Cookie of the Month: Dusting up celebratory tradition

I never needed a wedding (or any special occasion) to enjoy a Mexican wedding cookie. Just eating one of these buttery little orbs, its crumbly texture dusted with the cooling sweetness of confectioner’s sugar, was cause alone for celebration.

Long a fan of this cookie, a tradition in Mexico (and other places) at weddings and christenings, holidays and other joyous happenings, I had not ever made any.

Looking into a recipe for them, I discovered they are also called polvorones (from the Spanish word “polvo,” meaning “powder” or “dust”). Most are a simple (and heavy on the butter) shortbread cookie dough, rolled into rounds and baked, then tossed in powdered sugar to coat. I saw recipes that upped the flavor ante, though, that drew me in with the addition of spice (like cinnamon) and nuts.

One by Rick Bayless, chef, restaurateur, cookbook author and host of the PBS series, “Mexico: One Plate at a Time,” for polvorones included toasted pecans and cinnamon…two of my favorite things added to another (shortbread). How could this recipe not be good?

The pecans are toasted, cooled and chopped finely, then added to other dry ingredients — flour, salt and cinnamon (preferably Mexican canela).

Butter (almost three sticks) and granulated sugar are creamed, then a good dose of vanilla is added. The dry ingredients with pecans are mixed in to make a substantial and stiff dough.

I used a cookie scoop to make even balls of dough, which I placed on parchment lined cookie sheets

The cookies bake for 18 to 20 minutes, giving them enough time to turn a light golden brown and provide the kitchen a soft, comforting aroma of butter, vanilla, cinnamon and pecans. The dough balls held their shape during baking.

Some of the recipes I read had you rolling the cookies in powdered sugar while still warm…this recipe called for a cooling time before the cookie balls hit the confectioner’s sugar (and vice versa).

These made one of the best Mexican wedding cookies I’ve ever had. That slightly salty, rich shortbread, the cinnamon and vanilla, the tender crunch of buttery pecans. Crumbling, melting, delicious. For a big event or an afternoon coffee or tea, these cookies were more than good enough to celebrate.

Polvorones

By Rick Bayless

From www.rickbayless.com

Makes about 4-1/2 dozen cookies

“When I started researching the origins of this cookie, I found that this type of cookie is common to most cultures and didn’t originate in Mexico.  The cookie is based on an old recipe, and is used in most cultures for celebrations, since it’s rich in butter and nuts.  In Mexico, it’s traditionally used at weddings and christenings which is probably how it got its American name.  The dough is stiff enough to work with right away or if you prefer, roll them into balls and freeze them.  The raw cookies can go straight from the freezer to the oven,  just add 2 to 3 minutes to the original cooking time.”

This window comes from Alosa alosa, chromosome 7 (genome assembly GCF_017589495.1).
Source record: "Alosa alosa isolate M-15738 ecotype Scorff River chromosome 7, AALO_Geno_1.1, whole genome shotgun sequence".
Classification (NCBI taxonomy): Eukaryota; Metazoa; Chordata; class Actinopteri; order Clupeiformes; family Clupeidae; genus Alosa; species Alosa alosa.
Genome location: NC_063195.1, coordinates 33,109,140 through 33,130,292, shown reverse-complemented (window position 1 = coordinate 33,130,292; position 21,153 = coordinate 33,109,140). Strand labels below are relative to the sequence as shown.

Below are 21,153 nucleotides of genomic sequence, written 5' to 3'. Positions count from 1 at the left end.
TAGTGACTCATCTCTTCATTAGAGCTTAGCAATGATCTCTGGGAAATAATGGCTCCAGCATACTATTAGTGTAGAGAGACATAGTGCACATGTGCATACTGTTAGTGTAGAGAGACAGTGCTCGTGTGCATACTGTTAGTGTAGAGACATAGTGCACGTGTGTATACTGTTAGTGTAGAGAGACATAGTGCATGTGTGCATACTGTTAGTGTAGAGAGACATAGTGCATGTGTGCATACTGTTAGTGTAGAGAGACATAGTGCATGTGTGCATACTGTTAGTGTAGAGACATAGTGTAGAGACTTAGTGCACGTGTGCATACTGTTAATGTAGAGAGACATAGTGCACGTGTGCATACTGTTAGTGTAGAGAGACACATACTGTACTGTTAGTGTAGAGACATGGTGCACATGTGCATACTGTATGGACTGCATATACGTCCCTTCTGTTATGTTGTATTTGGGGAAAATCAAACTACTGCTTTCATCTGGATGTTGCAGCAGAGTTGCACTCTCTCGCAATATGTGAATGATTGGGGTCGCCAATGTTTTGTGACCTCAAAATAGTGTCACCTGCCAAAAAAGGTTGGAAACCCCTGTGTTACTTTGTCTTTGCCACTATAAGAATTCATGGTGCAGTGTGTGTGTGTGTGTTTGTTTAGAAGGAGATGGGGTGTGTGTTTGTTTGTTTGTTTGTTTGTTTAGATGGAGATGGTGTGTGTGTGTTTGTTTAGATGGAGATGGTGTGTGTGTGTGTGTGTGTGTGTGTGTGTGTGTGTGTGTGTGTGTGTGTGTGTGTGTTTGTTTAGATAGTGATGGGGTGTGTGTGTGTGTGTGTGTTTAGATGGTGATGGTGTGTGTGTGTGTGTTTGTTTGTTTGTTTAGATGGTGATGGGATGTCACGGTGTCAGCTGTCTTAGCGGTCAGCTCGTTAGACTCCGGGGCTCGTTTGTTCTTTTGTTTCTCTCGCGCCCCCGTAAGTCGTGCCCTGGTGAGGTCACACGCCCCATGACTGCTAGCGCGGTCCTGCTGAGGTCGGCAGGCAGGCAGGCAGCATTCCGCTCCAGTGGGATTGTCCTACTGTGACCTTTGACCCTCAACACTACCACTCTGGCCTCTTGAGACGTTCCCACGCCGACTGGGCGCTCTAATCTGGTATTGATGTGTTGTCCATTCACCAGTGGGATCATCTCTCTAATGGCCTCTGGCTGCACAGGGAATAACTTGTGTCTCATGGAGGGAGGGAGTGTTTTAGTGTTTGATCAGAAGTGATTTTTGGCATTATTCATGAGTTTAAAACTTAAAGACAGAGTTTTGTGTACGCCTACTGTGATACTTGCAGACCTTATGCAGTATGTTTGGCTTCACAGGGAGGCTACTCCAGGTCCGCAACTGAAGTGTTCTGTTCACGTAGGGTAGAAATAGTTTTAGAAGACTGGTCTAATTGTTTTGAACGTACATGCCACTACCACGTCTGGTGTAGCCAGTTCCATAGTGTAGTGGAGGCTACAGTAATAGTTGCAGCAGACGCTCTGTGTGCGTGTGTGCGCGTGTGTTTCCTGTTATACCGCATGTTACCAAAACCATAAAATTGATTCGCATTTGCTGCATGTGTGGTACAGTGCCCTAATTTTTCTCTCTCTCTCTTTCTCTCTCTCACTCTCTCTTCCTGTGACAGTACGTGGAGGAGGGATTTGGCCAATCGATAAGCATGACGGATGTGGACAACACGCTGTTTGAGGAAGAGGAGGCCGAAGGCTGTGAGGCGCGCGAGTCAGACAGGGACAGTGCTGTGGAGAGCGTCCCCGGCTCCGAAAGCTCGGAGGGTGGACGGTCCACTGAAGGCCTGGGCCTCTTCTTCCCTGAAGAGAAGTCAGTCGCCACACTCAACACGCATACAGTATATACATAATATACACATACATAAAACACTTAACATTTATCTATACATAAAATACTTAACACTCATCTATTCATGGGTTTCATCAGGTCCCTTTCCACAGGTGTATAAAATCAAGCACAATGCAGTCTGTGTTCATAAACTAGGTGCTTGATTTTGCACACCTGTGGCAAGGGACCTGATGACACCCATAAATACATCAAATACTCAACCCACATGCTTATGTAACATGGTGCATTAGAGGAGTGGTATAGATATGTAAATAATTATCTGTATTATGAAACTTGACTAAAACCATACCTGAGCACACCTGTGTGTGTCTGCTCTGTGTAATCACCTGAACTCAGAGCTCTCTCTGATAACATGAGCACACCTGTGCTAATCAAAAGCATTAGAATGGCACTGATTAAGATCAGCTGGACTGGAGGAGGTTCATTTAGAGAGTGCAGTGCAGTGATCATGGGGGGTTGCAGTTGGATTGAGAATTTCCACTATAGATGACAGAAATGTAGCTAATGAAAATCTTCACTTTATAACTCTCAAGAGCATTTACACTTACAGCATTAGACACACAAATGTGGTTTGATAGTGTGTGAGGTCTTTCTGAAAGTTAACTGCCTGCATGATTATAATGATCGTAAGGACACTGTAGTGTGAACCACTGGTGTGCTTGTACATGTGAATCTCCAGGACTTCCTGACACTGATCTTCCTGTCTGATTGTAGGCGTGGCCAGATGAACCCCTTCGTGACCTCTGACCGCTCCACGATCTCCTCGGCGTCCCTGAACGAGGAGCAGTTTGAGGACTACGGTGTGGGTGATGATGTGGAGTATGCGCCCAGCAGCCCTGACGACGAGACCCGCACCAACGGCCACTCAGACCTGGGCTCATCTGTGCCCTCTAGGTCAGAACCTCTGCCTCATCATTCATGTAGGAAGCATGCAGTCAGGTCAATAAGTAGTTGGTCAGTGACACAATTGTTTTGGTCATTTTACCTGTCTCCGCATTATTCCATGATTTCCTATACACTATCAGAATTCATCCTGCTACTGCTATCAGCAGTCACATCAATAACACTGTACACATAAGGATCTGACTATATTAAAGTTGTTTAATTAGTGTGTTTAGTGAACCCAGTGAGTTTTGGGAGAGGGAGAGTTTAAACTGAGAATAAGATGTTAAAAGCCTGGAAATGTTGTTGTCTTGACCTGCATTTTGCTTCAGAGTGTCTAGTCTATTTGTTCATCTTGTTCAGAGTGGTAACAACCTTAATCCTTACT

• 6 ounces whole pecan halves
  • 3-1/4 cups all-purpose flour
  • 1 teaspoon salt
  • 1-1/2 teaspoons ground cinnamon, preferably Mexican canela
  • 2-3/4 sticks (11 ounces) unsalted butter, room temperature
  • 1 cup sugar
  • 2 teaspoons pure vanilla extract
  • About 1cup powdered sugar to decorate the cookies

Preheat the oven to 350°.

Spread the pecan halves in a single layer on a cookie sheet. Place the pecans in the oven for 8 to 10 minutes or until lightly toasted. Remove from the oven and reduce the oven temperature to 325 degrees.

After the pecans have cooled to room temperature, place them in a food processor and pulse until the pecans are finely ground. Scoop them into a large bowl and add the flour, salt and cinnamon. Stir to combine.

In a mixer, cream together the butter and 1 cup sugar. Add the vanilla and the flour mixture and mix until well blended.

Using 1 tablespoon of the dough per cookie, roll into small balls. Place the cookie on an un-greased cookie sheet and bake for 18 to 20 minutes or until lightly brown. Once the cookies have cooled completely, roll them in the powdered sugar.

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